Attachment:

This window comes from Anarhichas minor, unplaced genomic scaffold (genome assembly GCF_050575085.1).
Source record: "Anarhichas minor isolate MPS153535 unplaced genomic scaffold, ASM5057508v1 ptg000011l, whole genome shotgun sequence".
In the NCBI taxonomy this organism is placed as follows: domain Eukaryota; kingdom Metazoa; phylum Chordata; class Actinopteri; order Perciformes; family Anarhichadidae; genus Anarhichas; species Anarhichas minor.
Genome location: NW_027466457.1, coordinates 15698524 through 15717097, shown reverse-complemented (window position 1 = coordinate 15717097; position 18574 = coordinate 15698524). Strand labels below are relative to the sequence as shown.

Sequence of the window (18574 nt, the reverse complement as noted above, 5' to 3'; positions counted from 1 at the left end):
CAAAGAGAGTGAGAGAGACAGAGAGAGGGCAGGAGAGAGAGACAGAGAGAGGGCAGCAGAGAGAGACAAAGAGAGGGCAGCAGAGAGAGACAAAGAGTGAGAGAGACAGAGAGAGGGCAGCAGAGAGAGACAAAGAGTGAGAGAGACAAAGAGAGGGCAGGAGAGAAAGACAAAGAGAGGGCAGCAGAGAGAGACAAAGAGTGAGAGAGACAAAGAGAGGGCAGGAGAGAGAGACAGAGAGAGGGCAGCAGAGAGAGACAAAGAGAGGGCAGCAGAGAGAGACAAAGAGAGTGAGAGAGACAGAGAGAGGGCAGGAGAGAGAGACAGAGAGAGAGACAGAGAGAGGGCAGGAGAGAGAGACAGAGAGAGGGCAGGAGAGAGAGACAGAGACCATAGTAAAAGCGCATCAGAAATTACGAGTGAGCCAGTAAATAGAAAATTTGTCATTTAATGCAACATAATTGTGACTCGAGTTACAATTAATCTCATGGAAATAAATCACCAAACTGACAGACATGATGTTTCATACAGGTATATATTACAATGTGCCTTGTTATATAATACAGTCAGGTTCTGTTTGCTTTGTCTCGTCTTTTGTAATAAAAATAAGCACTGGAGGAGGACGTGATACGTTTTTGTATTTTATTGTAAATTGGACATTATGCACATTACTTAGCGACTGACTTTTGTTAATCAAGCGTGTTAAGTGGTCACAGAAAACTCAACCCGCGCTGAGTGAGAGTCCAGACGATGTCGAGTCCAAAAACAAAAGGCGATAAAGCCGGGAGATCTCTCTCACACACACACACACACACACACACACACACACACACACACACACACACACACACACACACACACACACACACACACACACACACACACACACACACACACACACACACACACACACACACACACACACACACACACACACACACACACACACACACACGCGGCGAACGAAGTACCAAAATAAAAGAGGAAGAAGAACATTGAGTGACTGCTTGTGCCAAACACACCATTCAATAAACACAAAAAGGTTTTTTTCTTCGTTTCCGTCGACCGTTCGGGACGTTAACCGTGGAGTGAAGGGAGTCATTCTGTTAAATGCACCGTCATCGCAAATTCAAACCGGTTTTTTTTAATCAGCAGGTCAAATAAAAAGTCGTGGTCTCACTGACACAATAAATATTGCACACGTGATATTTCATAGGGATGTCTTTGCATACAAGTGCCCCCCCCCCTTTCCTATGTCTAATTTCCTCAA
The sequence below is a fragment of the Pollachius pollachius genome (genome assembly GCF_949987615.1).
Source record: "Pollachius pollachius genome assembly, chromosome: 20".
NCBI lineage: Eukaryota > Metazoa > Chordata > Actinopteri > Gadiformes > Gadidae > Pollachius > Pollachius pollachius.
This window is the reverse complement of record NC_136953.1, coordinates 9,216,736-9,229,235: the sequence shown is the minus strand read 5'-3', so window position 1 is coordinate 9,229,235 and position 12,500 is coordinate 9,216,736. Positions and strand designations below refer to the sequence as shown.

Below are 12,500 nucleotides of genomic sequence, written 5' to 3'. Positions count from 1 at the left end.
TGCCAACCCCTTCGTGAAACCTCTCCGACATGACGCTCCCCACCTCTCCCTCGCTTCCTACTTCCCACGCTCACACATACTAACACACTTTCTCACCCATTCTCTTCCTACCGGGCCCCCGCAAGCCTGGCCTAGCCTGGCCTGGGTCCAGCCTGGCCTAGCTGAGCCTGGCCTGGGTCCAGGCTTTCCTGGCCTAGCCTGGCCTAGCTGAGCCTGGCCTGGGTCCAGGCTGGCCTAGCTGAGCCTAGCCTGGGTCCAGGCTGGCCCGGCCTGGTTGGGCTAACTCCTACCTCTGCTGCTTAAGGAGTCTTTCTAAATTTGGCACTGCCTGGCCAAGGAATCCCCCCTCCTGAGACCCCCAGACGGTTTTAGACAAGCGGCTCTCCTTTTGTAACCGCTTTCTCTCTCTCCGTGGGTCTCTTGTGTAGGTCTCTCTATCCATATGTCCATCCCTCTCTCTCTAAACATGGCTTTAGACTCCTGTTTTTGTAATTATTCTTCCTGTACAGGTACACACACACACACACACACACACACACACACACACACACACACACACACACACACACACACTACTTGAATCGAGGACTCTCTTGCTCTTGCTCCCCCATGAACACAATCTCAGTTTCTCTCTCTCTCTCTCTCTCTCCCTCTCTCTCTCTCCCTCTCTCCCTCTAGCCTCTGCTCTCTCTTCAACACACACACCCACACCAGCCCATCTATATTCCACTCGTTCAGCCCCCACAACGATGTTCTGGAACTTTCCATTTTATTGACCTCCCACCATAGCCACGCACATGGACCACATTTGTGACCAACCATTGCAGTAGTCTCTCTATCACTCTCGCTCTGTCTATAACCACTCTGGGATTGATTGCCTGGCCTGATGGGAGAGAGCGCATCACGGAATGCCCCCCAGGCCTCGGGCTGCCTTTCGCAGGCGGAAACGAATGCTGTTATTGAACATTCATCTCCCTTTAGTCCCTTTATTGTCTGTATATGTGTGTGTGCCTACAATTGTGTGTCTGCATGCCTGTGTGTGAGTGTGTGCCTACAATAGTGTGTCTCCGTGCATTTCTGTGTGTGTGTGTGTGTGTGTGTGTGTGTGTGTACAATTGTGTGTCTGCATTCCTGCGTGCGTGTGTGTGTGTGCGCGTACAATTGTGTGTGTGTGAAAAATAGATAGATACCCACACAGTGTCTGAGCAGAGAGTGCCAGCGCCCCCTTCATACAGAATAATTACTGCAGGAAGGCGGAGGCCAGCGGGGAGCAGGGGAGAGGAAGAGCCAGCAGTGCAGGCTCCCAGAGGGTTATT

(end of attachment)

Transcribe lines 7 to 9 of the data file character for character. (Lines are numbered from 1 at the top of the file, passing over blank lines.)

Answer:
The sequence below is a fragment of the Pollachius pollachius genome (genome assembly GCF_949987615.1).
Source record: "Pollachius pollachius genome assembly, chromosome: 20".
NCBI lineage: Eukaryota > Metazoa > Chordata > Actinopteri > Gadiformes > Gadidae > Pollachius > Pollachius pollachius.